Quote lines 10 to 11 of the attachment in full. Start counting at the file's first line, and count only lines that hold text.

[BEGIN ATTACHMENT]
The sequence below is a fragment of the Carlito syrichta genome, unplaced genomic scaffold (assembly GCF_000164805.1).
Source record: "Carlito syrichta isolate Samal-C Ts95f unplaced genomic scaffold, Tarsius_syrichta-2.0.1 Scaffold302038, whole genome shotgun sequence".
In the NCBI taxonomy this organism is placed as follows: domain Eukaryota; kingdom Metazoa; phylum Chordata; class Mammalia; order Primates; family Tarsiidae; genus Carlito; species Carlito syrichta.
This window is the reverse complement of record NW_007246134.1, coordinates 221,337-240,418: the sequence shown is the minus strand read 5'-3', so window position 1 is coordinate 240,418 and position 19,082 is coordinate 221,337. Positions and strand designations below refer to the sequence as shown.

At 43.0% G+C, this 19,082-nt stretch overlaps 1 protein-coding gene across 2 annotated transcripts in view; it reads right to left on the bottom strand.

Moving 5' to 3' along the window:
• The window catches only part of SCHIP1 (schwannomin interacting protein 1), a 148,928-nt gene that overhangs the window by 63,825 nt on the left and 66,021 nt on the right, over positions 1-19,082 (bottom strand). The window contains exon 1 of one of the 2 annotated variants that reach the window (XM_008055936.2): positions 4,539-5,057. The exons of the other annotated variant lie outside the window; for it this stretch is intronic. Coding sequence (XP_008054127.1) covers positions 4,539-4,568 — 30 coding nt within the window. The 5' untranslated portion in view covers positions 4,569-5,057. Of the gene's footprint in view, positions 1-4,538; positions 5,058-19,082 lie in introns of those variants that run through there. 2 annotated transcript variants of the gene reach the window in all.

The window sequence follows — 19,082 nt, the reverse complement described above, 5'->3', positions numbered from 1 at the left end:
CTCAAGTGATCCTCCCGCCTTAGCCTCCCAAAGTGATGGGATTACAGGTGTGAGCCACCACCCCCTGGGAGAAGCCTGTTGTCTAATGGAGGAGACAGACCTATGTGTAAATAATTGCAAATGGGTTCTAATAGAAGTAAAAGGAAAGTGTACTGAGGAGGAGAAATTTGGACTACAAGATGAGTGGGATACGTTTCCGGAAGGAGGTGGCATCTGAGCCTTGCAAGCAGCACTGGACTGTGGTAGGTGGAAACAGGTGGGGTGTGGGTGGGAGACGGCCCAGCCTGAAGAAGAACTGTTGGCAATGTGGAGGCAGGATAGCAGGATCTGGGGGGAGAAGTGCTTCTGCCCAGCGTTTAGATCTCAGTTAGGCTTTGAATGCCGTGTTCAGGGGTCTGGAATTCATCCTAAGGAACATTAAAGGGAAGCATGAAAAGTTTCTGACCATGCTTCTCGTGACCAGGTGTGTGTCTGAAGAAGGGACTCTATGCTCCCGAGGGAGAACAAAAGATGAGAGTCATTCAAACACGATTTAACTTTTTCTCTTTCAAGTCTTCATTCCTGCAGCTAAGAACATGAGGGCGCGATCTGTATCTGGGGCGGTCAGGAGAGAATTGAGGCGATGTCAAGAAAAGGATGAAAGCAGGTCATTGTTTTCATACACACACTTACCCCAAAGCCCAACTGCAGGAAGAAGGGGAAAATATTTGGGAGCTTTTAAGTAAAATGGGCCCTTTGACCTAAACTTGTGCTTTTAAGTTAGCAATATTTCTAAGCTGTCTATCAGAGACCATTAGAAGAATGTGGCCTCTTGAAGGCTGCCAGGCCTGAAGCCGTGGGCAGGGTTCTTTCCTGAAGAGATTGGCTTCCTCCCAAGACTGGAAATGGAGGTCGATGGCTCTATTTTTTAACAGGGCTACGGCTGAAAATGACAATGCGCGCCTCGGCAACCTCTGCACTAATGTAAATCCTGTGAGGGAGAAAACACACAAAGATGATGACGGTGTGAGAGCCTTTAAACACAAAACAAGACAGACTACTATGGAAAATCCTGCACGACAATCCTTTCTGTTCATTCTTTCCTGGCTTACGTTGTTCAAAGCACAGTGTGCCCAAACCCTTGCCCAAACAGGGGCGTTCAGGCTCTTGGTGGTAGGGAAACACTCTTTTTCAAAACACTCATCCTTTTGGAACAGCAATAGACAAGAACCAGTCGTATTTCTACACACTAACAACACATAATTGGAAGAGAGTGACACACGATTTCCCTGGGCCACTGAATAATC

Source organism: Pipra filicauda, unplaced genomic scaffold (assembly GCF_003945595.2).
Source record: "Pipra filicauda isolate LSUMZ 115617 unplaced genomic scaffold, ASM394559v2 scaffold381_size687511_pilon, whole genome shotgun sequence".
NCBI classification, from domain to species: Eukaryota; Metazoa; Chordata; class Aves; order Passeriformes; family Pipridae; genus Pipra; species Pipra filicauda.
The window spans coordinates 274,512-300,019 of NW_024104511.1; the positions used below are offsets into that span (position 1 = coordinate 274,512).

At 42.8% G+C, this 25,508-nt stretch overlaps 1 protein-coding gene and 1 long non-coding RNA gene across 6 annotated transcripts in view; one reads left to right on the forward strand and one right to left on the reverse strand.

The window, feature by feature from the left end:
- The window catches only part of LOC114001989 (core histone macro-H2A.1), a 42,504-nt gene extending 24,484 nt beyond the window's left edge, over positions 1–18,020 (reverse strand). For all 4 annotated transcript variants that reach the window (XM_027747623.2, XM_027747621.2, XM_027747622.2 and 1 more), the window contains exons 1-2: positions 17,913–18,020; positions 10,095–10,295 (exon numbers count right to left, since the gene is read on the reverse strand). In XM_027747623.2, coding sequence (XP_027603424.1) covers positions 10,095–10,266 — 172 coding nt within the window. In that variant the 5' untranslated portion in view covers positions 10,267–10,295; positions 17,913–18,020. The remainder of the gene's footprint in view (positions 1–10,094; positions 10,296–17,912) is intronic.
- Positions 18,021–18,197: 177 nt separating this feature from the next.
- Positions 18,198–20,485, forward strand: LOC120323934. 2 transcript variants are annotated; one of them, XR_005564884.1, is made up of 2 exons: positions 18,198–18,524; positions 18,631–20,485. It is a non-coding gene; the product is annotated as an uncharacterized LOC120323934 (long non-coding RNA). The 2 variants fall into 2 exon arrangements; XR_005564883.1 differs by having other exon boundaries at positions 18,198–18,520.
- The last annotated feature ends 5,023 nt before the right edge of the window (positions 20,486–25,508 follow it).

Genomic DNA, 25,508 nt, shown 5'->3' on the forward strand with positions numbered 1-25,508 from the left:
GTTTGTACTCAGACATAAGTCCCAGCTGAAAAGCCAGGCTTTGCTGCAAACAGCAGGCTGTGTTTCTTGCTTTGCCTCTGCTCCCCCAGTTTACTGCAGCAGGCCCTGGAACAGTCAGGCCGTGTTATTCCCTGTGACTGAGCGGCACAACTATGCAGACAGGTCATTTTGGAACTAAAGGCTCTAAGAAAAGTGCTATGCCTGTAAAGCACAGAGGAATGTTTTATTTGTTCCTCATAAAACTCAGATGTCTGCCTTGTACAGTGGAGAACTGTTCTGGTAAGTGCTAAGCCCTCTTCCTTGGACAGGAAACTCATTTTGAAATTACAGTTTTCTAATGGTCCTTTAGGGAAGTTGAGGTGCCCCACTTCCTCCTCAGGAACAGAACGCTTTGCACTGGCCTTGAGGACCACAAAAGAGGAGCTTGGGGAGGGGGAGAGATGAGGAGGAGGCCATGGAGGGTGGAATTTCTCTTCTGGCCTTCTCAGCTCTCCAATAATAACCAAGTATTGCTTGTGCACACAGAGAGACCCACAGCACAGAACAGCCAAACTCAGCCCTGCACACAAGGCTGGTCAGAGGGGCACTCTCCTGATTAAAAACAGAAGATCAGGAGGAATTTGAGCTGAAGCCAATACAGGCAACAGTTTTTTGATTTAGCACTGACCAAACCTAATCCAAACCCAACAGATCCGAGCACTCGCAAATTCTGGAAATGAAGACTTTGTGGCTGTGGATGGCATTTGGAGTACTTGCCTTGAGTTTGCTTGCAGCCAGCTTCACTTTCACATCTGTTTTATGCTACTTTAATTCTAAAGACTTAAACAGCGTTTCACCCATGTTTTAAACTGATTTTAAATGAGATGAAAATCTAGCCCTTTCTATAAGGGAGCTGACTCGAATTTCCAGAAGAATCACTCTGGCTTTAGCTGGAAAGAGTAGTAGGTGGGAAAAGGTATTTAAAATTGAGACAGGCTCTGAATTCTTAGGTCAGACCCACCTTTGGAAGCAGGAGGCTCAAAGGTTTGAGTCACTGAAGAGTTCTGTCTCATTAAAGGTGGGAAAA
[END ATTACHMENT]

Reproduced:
Source organism: Pipra filicauda, unplaced genomic scaffold (assembly GCF_003945595.2).
Source record: "Pipra filicauda isolate LSUMZ 115617 unplaced genomic scaffold, ASM394559v2 scaffold381_size687511_pilon, whole genome shotgun sequence".